Investments worth $27 billion in Dubai's roads and transport infrastructure generated economic benefits amounting to $46 billion during 2006-2018, reveals Mattar Al Tayer
Improved road projects together with awareness programmes contributed to reducing road accident fatalities from 21.9 cases per 100,000 people in 2006 to 2.4 cases per 100,000 people in 2018.
Investments in Dubai's roads and transport infrastructure, estimated at AED100 billion ($27 billion), generated economic benefits in terms of time and fuel savings amounting to AED169 billion ($46 billion) between 2006 and 2018, revealed Mattar Al Tayer, Director-General and Chairman of the Board of Executive Directors of Roads and Transport Authority (RTA), at the World Road Congress 2019 in Abu Dhabi (6-10 October 2019).
“Investments worth billions of dirhams in infrastructure has helped the UAE maintain its top position in the world with regard to quality of roads during 2013-2017. Such investments had also benefited the competitiveness of the UAE in hosting global events, such as Expo 2020,” said Al Tayer.
“The improved mass transit systems of Dubai contributed to increasing the share of public transport in the total mobility journeys from 6% in 2006 to 17.5% in 2018. Moreover, the improved road projects together with awareness programmes in place, contributed to reducing road accident fatalities from 21.9 cases per 100 thousand of the population in 2006 to 2.4 cases per 100 thousand of the population in 2018, thus dipping by as much as 89%,” he added.
Al Tayer attributed the success of the UAE infrastructure projects to nine factors: effective management, comprehensive strategies, proper administrative model and resilient organizational chart, quick decision-making, sufficient funding, governance and control, risks and challenges management, implementation of plans and future foresighting, and applying hitech in projects.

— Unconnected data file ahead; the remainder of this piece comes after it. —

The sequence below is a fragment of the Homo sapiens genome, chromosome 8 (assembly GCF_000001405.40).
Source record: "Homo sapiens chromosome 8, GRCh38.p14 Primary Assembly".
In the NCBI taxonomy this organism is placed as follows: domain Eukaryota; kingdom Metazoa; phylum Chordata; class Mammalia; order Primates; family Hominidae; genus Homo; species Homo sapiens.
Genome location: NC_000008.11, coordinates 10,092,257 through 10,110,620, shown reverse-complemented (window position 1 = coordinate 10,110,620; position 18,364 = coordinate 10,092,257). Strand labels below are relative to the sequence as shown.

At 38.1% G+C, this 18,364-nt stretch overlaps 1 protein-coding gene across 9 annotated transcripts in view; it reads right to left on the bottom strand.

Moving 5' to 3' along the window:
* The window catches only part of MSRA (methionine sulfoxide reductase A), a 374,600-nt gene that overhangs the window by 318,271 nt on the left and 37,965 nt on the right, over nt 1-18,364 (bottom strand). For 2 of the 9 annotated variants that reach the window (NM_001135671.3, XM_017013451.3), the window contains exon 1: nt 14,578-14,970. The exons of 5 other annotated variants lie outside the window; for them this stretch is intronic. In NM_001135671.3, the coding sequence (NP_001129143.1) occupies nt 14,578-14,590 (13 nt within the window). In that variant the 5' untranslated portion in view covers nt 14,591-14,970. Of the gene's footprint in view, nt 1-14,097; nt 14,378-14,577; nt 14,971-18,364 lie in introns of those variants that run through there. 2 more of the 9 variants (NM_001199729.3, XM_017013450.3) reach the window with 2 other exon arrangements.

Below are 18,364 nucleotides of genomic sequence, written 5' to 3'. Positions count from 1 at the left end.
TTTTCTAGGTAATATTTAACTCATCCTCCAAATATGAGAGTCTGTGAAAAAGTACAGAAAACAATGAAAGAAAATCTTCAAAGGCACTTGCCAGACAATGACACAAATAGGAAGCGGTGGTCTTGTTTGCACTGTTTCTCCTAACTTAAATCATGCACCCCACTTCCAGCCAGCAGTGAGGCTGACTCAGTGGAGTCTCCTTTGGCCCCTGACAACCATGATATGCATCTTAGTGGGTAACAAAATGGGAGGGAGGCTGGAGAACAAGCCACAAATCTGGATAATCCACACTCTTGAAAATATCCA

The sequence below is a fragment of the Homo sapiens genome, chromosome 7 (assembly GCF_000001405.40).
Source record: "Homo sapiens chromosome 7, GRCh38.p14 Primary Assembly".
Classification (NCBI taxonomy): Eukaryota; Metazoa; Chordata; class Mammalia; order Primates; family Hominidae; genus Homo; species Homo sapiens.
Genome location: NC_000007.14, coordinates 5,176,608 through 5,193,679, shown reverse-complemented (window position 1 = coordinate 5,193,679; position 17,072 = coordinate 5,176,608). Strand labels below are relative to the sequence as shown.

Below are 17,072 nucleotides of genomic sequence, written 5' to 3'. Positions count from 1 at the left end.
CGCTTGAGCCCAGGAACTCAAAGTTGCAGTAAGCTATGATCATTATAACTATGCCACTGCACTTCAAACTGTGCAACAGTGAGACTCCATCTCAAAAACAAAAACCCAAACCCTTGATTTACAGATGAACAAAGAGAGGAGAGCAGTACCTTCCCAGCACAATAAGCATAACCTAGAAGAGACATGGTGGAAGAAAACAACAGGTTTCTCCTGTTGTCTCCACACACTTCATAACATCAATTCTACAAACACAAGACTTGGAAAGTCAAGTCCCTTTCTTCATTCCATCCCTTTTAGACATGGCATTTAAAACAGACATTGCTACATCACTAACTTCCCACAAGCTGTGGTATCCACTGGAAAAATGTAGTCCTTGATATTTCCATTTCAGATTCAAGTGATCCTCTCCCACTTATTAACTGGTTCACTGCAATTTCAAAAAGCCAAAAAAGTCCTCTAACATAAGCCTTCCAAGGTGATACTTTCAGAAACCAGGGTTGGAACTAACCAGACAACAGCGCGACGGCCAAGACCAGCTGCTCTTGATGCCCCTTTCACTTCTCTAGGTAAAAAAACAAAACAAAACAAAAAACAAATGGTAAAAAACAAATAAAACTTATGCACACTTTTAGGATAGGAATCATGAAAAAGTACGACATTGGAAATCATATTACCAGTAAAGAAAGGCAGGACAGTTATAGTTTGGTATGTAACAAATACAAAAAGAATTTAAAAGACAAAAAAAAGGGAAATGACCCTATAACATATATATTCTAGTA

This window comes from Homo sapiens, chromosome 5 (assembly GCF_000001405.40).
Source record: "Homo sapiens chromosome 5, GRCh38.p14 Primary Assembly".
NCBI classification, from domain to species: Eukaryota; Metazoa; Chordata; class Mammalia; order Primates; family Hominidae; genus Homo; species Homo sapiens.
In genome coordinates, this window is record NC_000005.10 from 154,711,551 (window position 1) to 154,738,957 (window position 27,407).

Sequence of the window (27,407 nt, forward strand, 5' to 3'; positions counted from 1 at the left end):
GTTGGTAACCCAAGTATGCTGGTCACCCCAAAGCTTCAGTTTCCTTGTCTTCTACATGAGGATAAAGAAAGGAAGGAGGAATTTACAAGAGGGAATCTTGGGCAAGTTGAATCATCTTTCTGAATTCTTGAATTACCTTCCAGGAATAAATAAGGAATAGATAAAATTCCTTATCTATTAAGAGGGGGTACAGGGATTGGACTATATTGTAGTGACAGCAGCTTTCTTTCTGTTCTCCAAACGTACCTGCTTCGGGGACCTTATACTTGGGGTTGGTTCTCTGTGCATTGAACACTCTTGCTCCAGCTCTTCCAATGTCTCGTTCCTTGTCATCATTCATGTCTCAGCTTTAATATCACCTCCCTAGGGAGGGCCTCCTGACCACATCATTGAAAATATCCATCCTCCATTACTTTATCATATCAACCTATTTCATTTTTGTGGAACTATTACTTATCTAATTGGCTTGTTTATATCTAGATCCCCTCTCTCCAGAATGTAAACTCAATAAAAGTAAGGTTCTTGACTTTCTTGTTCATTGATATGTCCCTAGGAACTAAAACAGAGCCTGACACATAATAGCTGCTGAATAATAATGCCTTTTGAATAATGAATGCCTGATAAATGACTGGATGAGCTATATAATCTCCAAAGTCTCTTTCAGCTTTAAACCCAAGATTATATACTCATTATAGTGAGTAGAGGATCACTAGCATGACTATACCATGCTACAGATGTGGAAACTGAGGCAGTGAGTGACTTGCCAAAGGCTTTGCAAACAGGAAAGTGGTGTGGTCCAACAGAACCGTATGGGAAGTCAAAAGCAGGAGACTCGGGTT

“All projects undertaken by the RTA in Dubai are guided by a clear vision for the infrastructure sector in line with Dubai Plan 2021 as well as the close follow-up to inspect the project progress at site. The RTA has access to a variety of finance sources including the private sector. It applies the principles of transparency, future foresight and the use of sophisticated technologies. In 2017, the RTA constructed the Enterprise Command and Control Centre (EC3), the biggest transportation and traffic control centre in the world, which increased the coverage of intelligent traffic systems in the Emirate from 11% to 60%,” said Al Tayer.
Al Tayer reviewed the core elements of successful project management, including the establishment of a project management office, project priorities, project programme management, risk and challenge management, electronic project management, stakeholder relations management, asset lifecycle management, value engineering, and knowledge-sharing platforms.
“The project prioriy system has a key role in delivering RTA’s strategic plan. It enables the selection of the best project portfolio to realise RTA's strategic objectives within budgets in hand. It is based on a whole host of standards such as value engineering and an integrated enterprise system. The implementation of such parameters contributed to saving billions of dirhams over the past three years. For instance, the implementation of such principles to Shindagha Bridge brought back savings of about AED316 million, thus reducing the cost by 50% due to a revision of the arch design turning it into just an architectural shape.”
Al Tayer reviewed lessons learnt from two mega projects recently accomplished by the RTA: Dubai Metro and Dubai Water Canal. He listed five points learned from the Dubai Metro project: clear responsibilities of respective parties, competent internal technical team, engaging the operator right from the design stage, appointing safety auditor from the start of the project construction, and preparing a complete time-chart for all project works.
Al Tayer also identified three lessons learnt from the Dubai Water Canal project: implementation of value engineering, which saved about AED1 billion from the project cost; partnership with the private sector, which eased the pressure on the government budget; and attention to environmental aspects, which resulted in improving the quality of the Creek water by 33%.